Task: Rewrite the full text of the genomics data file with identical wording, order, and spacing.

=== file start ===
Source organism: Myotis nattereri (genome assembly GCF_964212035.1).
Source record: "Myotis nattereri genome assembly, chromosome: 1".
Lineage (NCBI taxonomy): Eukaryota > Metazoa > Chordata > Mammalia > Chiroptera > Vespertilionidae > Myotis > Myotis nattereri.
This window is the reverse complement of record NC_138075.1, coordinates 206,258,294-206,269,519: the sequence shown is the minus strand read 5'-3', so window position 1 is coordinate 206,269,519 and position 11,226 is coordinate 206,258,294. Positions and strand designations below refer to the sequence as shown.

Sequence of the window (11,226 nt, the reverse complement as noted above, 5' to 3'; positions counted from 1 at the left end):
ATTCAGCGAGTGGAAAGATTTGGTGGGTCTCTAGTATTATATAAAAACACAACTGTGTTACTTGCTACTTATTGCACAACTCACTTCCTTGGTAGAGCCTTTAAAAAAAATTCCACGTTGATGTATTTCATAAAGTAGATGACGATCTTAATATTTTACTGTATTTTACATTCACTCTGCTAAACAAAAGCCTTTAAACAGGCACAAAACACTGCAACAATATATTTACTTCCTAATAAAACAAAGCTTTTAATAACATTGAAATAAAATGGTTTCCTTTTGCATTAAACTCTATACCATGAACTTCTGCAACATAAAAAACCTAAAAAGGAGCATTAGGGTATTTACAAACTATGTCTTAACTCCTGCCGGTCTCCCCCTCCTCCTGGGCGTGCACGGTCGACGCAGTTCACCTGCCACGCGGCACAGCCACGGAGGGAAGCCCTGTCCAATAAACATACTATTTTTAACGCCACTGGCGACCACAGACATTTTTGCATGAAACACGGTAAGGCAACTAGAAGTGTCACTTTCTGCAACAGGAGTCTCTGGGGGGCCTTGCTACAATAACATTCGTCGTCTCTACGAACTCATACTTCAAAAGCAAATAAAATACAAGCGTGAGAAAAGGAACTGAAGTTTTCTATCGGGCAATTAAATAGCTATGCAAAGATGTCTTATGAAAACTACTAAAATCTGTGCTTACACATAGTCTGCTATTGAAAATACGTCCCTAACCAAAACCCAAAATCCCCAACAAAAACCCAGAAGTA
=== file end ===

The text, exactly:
Source organism: Myotis nattereri (genome assembly GCF_964212035.1).
Source record: "Myotis nattereri genome assembly, chromosome: 1".
Lineage (NCBI taxonomy): Eukaryota > Metazoa > Chordata > Mammalia > Chiroptera > Vespertilionidae > Myotis > Myotis nattereri.
This window is the reverse complement of record NC_138075.1, coordinates 206,258,294-206,269,519: the sequence shown is the minus strand read 5'-3', so window position 1 is coordinate 206,269,519 and position 11,226 is coordinate 206,258,294. Positions and strand designations below refer to the sequence as shown.

Sequence of the window (11,226 nt, the reverse complement as noted above, 5' to 3'; positions counted from 1 at the left end):
ATTCAGCGAGTGGAAAGATTTGGTGGGTCTCTAGTATTATATAAAAACACAACTGTGTTACTTGCTACTTATTGCACAACTCACTTCCTTGGTAGAGCCTTTAAAAAAAATTCCACGTTGATGTATTTCATAAAGTAGATGACGATCTTAATATTTTACTGTATTTTACATTCACTCTGCTAAACAAAAGCCTTTAAACAGGCACAAAACACTGCAACAATATATTTACTTCCTAATAAAACAAAGCTTTTAATAACATTGAAATAAAATGGTTTCCTTTTGCATTAAACTCTATACCATGAACTTCTGCAACATAAAAAACCTAAAAAGGAGCATTAGGGTATTTACAAACTATGTCTTAACTCCTGCCGGTCTCCCCCTCCTCCTGGGCGTGCACGGTCGACGCAGTTCACCTGCCACGCGGCACAGCCACGGAGGGAAGCCCTGTCCAATAAACATACTATTTTTAACGCCACTGGCGACCACAGACATTTTTGCATGAAACACGGTAAGGCAACTAGAAGTGTCACTTTCTGCAACAGGAGTCTCTGGGGGGCCTTGCTACAATAACATTCGTCGTCTCTACGAACTCATACTTCAAAAGCAAATAAAATACAAGCGTGAGAAAAGGAACTGAAGTTTTCTATCGGGCAATTAAATAGCTATGCAAAGATGTCTTATGAAAACTACTAAAATCTGTGCTTACACATAGTCTGCTATTGAAAATACGTCCCTAACCAAAACCCAAAATCCCCAACAAAAACCCAGAAGTA